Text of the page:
P.E. was always a disaster. I’d either run the mile with my arms crossed, or blame period cramps for being unable to do so. On my cramp days, however, Coach Flowers, a very large frightening man who was later fired for being caught up in a porn scandal, insisted on making me do jumping jacks.

In the eleventh grade, I simply couldn’t take it anymore. I begged my family to let me get a breast reduction.

I was taken to Dr. Poletz, a man who smelled like soup and had a receding hairline. What started off as a conversation about what size I would like to go down to turned into his recommending a nose job, chin implant, and left (yes, only left) cheekbone implant.

I went home crying and offended that a man so ugly would dare insult me. Out of pride I rejected the offer and spent the time I would have spent recovering, living in Uruguay: a happy land full of voluptuous woman and very appreciative men.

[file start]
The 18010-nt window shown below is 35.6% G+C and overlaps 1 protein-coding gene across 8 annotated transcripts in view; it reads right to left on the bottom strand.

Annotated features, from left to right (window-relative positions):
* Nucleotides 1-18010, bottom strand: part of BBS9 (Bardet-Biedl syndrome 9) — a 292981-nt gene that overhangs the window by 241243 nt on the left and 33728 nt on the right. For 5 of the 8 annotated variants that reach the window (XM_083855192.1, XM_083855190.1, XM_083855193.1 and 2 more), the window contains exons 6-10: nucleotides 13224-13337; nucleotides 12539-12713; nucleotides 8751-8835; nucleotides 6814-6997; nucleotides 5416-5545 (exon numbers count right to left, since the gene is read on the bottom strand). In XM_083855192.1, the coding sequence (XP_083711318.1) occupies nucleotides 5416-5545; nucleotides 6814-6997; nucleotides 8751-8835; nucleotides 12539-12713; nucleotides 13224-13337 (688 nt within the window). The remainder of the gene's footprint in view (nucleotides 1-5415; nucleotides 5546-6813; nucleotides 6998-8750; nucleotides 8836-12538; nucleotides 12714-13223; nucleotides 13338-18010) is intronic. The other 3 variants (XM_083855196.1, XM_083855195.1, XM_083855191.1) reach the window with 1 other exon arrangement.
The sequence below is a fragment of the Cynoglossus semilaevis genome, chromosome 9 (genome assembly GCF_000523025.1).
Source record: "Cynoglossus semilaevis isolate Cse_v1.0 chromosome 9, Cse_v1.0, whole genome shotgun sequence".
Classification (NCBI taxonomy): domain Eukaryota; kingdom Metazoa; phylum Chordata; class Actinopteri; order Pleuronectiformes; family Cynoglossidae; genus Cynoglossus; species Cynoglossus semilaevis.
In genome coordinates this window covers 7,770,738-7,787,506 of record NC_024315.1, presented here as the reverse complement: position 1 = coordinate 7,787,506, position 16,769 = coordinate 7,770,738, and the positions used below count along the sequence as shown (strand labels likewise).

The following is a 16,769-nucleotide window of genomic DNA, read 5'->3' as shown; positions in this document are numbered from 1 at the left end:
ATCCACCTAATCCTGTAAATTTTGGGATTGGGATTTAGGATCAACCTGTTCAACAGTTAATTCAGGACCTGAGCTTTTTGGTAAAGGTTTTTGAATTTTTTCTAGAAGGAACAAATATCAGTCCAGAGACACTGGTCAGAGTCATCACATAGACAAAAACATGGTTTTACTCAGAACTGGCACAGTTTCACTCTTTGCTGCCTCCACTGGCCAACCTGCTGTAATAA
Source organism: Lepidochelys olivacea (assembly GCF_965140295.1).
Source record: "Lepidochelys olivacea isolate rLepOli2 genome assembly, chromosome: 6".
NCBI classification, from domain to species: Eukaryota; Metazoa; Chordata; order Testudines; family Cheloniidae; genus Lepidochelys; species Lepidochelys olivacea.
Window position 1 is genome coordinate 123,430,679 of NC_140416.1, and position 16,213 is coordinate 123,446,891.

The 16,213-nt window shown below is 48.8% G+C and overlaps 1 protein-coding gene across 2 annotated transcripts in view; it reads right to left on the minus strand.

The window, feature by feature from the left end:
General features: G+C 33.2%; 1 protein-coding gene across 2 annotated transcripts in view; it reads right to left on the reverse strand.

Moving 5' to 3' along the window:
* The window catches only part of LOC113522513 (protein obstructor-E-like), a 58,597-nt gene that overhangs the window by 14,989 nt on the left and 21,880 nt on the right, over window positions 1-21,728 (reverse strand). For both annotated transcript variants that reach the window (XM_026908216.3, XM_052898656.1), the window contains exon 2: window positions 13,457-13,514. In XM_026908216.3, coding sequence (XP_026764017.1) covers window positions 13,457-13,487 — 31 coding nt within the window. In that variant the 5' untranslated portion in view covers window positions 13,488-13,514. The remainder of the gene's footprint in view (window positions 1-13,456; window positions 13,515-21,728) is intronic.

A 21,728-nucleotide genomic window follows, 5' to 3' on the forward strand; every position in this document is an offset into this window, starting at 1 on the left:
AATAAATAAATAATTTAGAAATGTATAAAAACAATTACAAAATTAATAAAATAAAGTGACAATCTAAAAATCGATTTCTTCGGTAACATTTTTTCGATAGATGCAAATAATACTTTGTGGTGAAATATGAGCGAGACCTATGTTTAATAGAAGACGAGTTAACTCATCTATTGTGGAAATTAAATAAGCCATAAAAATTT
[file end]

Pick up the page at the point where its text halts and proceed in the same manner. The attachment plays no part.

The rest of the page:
Oh and for the record, that whole joke about not needing to worry about college because I can always work at Hooters or become a porn star? I’ve been hearing that for years. (An aside: Hooters has really great chicken wings.)

Speaking of chicken wings, it isn’t just having a huge bust that’s the issue, it’s the body type that comes along with it. I can’t eat gluten, dairy or sugar without gaining 10 pounds in a week. And no matter how many hours I spend at the gym or how many calories I count (which sometimes is a lot), I just don’t get “skinny” — at least the kind the LA and NYC crowd approve of. But for the record, my diet consists mainly of chicken wings.

When I do strictly monitor my diet however, my breasts don’t go away, nor do my hips or love handles. Its like God created me to look specifically like I am ready to bear children at any given moment.